‘Builders’ by Richard Yates

Eleven Kinds of Loneliness is the perfect album of short story collections. ‘Builders’ is the final story and is the ideal bookend to the preceding ten. It takes on the cliché of the failed writer and forms from it something true.

Bob Prentice is a young romantic, a Sensitive Writer backed by his wife Joan, who discovers an unusual personal ad for a freelance writer. In responding, Bob meets Bernie Silver, a New York hackie who’s looking for a ghost writer to work his homespun anecdotes into a bestselling book. Bernie is no writer himself, but he has a grand theory that he wants Bob to follow – a story is a house: start with the foundations, add the walls and the roof and don’t forget the windows.

It’s not quite a scam: the intent to defraud doesn’t seem to be there anyways, but it’s far from what Bob’s enthusiasm – and vanity – leads him to initially believe. But he gives it a go and the Prentices become friendly with the Silvers, for a short time at least. Bob starts with the foundations of Bernie’s stories  and builds adequate-enough houses with them, but the bestseller list remains elusive.

There is something of the delusional about Bernie Silver: sweet, but pitiful, and his friendship with Bob falters; perhaps the foundations simply aren’t strong enough. The same could be said for Bob and Joan’s marriage, which falls apart under the weight of itself in the end. The story ends on a melancholic note, signing off on the tone of the preceding ten preceding stories.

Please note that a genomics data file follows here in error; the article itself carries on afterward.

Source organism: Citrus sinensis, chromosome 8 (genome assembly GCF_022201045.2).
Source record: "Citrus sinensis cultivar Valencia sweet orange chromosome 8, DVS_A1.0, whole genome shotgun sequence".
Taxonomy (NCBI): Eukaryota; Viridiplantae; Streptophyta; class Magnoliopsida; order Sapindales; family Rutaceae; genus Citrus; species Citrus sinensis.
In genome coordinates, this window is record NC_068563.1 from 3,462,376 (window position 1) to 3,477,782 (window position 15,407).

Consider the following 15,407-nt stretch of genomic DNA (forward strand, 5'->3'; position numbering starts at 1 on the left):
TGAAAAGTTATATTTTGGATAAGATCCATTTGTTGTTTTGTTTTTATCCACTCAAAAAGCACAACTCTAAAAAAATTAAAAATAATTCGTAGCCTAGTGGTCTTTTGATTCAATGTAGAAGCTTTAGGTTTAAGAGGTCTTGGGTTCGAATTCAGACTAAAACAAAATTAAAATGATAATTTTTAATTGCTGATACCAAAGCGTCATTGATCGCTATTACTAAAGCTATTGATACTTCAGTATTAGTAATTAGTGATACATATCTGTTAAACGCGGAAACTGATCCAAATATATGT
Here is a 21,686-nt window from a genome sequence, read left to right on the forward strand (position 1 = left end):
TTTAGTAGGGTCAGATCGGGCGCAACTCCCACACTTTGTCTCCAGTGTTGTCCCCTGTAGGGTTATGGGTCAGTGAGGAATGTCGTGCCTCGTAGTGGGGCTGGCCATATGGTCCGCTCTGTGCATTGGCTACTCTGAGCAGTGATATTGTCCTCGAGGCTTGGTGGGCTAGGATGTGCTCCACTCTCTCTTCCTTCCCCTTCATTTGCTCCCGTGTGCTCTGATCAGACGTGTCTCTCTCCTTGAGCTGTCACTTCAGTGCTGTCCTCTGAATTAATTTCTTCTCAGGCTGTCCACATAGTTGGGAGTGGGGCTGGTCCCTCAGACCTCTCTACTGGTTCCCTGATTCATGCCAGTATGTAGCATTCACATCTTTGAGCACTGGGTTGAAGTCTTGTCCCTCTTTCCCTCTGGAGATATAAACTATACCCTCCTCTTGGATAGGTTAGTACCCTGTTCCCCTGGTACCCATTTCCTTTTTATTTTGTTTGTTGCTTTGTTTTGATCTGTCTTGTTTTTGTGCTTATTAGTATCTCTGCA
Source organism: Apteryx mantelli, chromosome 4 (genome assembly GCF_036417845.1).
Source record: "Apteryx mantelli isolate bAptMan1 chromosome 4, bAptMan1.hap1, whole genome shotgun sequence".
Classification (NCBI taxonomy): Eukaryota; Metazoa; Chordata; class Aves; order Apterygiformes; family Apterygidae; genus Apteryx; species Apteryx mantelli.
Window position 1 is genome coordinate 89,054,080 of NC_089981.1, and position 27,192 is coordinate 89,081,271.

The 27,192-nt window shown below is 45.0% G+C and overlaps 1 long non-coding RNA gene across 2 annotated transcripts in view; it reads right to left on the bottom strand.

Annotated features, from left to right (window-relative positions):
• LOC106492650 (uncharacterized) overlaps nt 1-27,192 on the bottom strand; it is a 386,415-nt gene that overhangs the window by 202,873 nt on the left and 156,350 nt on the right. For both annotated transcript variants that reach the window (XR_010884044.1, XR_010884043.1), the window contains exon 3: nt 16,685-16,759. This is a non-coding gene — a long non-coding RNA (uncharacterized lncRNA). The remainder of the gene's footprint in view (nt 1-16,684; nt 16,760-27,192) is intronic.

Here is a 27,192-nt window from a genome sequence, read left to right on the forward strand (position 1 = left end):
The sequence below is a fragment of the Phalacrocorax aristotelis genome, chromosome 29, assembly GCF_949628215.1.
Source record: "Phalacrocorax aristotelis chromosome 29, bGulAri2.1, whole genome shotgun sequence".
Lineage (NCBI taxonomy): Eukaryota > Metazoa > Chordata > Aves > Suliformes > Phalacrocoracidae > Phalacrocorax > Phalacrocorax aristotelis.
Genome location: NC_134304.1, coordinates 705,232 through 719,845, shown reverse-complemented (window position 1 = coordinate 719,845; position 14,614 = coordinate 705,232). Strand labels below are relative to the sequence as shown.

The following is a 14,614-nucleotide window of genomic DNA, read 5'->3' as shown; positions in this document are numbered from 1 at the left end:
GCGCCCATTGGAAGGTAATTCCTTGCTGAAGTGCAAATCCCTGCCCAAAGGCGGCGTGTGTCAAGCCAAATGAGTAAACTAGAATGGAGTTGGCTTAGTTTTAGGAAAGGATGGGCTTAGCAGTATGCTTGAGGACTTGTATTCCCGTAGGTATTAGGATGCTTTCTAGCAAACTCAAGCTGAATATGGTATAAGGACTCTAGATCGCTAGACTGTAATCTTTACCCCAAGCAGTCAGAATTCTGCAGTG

And where are the windows? Where does the light come in? Bernie, old friend, forgive me, but I haven’t got the answer to that one. I’m not even sure if there are any windows in this particular house. Maybe the light is just going to have to come in as best it can, through whatever chinks and cracks have been left in the builder’s faulty craftsmanship, and if that’s the case you can be sure that nobody feels worse about it than I do. God knows, Bernie; God there certainly ought to be a window around here somewhere, for all of us.

From Eleven Kinds of Loneliness, Vintage, 2006

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